Cats who’ve been declawed are more likely to have a difficult time walking—with the ends of their toes removed, they’re forced to walk on the soft cartilage that was previously a part of their joints. These cats are known to chew at the stubs of their paws, and may suffer from chronic pain. In addition, many owners find that their cats become more aggressive after the surgery.

To study the long-term consequences of declawing, researchers examined 274 cats of various ages, half of whom had been declawed. Studying animals in shelters and others who had been brought in for veterinary appointments, they examined the cats for signs of pain (which, in cats, manifests itself as potty problems, flinching in response to touch, body tension, and excessive licking or chewing of fur, among other things). They also looked at the cats’ medical histories and behavioral reports from their vets and owners.

Declawed cats were 7 times more likely to pee in inappropriate places.

They found that declawed cats were seven times more likely to pee in inappropriate places, four times more likely to bite people, three times more likely to be aggressive, and three times more likely to overgroom themselves. In addition, the declawed cats were three times more likely to be diagnosed with back pain (possibly because they had to modify their gait due to their missing toe bones) and/or chronic pain in their paws.

Declawed cats may be more likely to urinate on soft surfaces like carpets or clothing because it’s less painful than the gravel in the litterbox. Having no other way to defend themselves, they may resort to biting when in pain, and unfortunately for their humans, bite wounds from a cat may be more likely than scratches to cause infection and hospitalization.

The study would be stronger if the researchers had been able to study the cats before and after the declawing procedure, to work out for certain whether these negative effects were caused by the declawing procedure. However, those studies are more expensive and more difficult.

Lead author Nicole Martell-Moran is a Texas veterinarian and a director at the Paw Project, an organization whose goal is to end cat declawing.

“The result of this research reinforces my opinion that declawed cats with unwanted behaviors may not be ‘bad cats’,” she said in a statement, “they may simply need pain management. We now have scientific evidence that declawing is more detrimental to our feline patients than we originally thought and I hope this study becomes one of many that will lead veterinarians to reconsider declawing cats.”

Try training instead

Declawing is outlawed in many developed countries, but not the U.S. or Canada. However, many American veterinary associations are opposed to declawing, except as a last resort.

Before you resort to declawing your cat, try training her first. Yes indeed, cats can be trained! And it’s not as hard as it sounds. Here are some tips:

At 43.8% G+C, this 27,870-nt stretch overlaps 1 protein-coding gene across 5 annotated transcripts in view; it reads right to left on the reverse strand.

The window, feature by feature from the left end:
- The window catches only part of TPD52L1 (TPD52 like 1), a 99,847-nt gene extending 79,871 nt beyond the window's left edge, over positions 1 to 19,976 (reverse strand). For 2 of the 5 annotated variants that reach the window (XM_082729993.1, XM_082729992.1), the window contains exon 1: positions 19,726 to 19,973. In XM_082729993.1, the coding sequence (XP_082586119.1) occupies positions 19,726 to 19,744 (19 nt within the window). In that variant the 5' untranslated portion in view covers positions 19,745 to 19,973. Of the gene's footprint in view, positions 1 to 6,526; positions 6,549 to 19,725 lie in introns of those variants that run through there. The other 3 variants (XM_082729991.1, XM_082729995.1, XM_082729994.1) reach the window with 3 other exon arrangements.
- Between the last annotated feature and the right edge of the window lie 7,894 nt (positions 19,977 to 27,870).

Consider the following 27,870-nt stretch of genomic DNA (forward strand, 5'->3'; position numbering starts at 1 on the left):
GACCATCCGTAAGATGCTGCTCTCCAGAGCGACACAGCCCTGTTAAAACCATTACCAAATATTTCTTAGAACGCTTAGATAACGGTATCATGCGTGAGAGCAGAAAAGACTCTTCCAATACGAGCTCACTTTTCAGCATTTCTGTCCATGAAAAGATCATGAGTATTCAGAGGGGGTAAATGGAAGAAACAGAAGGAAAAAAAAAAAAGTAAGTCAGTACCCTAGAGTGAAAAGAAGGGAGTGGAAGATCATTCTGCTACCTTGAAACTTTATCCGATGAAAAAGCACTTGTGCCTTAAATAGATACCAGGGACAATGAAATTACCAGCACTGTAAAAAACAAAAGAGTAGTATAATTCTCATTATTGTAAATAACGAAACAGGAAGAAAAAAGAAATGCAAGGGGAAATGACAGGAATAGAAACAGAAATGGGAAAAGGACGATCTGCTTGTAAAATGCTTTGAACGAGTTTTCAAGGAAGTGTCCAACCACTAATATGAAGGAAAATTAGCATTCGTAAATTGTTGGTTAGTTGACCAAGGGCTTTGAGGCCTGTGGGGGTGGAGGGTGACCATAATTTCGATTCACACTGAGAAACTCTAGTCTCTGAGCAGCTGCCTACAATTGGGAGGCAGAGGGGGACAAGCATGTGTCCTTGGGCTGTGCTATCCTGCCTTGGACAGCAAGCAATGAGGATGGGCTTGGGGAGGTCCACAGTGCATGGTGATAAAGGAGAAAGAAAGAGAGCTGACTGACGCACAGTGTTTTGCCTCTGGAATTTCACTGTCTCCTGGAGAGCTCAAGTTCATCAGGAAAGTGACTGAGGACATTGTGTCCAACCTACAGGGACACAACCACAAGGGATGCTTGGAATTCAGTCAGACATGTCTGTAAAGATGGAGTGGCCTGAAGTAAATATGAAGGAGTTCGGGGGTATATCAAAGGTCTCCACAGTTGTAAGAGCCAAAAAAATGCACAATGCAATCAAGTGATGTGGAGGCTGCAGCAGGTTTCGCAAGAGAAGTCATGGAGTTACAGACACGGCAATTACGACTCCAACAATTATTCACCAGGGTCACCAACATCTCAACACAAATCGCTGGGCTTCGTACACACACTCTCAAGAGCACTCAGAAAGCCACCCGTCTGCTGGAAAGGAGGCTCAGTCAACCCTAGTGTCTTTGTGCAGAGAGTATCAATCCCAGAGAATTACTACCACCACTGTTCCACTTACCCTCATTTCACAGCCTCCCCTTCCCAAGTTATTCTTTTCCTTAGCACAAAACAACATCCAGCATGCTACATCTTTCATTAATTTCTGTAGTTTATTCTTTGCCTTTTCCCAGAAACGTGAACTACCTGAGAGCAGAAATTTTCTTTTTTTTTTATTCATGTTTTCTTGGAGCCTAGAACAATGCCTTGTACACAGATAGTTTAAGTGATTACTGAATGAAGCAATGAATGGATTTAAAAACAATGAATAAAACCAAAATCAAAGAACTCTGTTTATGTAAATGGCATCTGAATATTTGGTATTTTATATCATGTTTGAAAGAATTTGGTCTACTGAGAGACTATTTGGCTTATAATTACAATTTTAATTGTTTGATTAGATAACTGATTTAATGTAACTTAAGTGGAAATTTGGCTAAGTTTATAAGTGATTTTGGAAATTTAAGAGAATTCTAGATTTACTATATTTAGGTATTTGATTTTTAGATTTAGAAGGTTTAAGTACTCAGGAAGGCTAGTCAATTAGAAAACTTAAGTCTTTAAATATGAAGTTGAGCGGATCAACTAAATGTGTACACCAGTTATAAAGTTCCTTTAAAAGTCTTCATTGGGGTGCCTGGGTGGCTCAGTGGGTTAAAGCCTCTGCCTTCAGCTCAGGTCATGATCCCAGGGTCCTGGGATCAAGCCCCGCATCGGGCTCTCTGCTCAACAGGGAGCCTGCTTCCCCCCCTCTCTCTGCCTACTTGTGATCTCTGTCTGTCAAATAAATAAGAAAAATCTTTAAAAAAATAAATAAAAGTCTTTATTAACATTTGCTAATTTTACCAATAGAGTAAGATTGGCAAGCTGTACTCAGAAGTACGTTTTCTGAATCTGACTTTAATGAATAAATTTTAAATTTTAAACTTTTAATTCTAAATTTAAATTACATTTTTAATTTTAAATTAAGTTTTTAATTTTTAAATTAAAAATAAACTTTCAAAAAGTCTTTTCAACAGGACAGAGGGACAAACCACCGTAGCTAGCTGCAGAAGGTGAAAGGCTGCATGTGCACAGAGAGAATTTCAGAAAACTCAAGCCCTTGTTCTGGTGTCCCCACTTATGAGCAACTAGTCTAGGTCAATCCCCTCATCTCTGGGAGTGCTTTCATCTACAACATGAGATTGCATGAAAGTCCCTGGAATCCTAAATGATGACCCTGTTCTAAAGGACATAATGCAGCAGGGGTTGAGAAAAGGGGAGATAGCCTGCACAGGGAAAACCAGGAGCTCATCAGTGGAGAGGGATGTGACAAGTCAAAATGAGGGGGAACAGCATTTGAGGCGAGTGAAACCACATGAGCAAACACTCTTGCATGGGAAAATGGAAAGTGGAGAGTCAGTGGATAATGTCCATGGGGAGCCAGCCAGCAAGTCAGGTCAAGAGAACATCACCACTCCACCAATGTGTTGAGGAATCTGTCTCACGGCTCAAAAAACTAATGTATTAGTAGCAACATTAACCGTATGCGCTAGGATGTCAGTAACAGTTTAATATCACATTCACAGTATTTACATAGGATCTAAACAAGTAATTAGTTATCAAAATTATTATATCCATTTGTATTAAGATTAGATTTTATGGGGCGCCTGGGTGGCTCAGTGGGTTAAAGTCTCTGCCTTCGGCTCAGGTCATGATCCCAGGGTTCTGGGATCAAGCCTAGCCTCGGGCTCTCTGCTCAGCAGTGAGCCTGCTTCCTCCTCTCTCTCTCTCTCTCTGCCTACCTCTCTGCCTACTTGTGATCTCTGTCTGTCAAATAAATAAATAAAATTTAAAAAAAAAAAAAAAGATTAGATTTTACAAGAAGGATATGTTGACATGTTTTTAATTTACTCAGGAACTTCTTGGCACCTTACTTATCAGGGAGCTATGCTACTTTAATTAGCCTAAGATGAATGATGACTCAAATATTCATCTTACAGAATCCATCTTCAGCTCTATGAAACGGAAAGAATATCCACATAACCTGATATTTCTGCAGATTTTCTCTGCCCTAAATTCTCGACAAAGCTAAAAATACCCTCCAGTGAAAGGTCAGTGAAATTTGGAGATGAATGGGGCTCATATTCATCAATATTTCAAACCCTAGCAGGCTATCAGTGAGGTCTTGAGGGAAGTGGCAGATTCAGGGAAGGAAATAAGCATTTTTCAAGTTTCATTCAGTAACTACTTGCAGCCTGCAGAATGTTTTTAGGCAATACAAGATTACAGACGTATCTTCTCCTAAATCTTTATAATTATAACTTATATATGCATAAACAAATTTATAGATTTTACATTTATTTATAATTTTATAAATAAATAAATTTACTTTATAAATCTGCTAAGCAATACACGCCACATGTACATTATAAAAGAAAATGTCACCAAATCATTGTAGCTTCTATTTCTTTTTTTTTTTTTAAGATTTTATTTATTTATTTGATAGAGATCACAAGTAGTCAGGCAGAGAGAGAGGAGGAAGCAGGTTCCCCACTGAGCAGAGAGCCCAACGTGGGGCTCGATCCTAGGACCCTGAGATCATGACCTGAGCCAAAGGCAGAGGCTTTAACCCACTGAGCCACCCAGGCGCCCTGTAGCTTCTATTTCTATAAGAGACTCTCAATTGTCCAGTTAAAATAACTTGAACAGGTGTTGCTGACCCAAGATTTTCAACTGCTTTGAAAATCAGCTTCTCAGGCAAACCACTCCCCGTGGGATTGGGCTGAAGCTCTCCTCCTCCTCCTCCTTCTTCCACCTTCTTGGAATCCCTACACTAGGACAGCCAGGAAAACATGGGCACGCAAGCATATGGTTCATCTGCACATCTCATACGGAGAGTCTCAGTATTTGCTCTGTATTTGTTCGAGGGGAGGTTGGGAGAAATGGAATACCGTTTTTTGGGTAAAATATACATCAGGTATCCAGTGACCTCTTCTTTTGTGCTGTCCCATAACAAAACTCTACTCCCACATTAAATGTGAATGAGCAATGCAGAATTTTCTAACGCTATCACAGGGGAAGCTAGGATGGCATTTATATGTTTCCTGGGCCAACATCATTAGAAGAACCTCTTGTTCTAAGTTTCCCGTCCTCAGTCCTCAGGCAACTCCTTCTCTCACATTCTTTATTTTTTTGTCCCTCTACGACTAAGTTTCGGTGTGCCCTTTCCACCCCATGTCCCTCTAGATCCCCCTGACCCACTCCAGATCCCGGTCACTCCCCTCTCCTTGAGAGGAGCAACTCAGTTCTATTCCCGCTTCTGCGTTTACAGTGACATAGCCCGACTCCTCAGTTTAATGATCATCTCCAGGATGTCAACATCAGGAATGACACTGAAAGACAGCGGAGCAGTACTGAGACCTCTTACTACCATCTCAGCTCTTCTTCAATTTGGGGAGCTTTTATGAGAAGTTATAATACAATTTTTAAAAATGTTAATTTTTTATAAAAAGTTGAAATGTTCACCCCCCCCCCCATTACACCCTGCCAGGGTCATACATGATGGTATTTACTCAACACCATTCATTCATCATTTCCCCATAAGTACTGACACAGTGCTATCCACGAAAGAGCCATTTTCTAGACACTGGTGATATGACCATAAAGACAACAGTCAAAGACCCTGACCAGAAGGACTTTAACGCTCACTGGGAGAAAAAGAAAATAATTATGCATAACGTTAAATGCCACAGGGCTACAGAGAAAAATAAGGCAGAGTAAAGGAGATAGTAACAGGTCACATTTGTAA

1. Get at least one scratching post (or make your own!). If it’s a vertical scratching post, make sure it’s tall enough that your cat can stretch to use it. And make sure it’s stable.
  2. Position the post near your cat’s favorite sleeping spot, and/or near the furniture she likes to scratch the most.
  3. Cover the post in catnip or toys so that it’s more attractive than the sofa.
  4. Reward the cat with a cheek scritch or a treat every time she uses the post.
  5. Don’t hit her if she scratches the sofa. Just say ‘no’ firmly and relocate her to the appropriate scratching post, and reward her for using that instead.
  6. Talk to your vet if the problem persists.

POPULAR SCIENCE ARTICLE

Petco’s PetCoach-Answers To Declawing Questions-Horror Accounts Of Declawed Cats-Vet Declawed A Pregnant Cat-First Photo

As you can see by the last images Petco is not against declawing. Declawing is banned in 44 countries, several cities in the USA and when the bill is signed in New York it will be banned for the first time in a state in the USA. Most of Canada has banned declawing. Declawing benefits veterinarian$, NOT their clients. ALL declawed cats suffer, it is legal animal cruelty. See the studies done by ethical veterinarians in the Journal of Feline Medicine and Surgery. Ethical veterinarians want declawing banned nationwide, they encounter many declawed cats who need to be declawed again to remove bone pieces or claw regrowth.

 

Petco’s PetCoach Website

USA: Millions Of Cats Declawed-Declawing Is A Billion Dollar Industry

”The pro-declawing attitudes of many U.S. veterinarians, however, are somewhat understandable. There is too much profit to be made in the pet industry. Even a rather underestimated price of $100 per cat/declawing—a bargain, given the amount of pain and suffering that is caused to the animal–makes declawing a billion-dollar industry in the U.S. Many veterinarians naturally don’t want to miss out on those profits.”

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LINK TO ALEV DUDEK’S POST

ALEV DUDEK’S BIO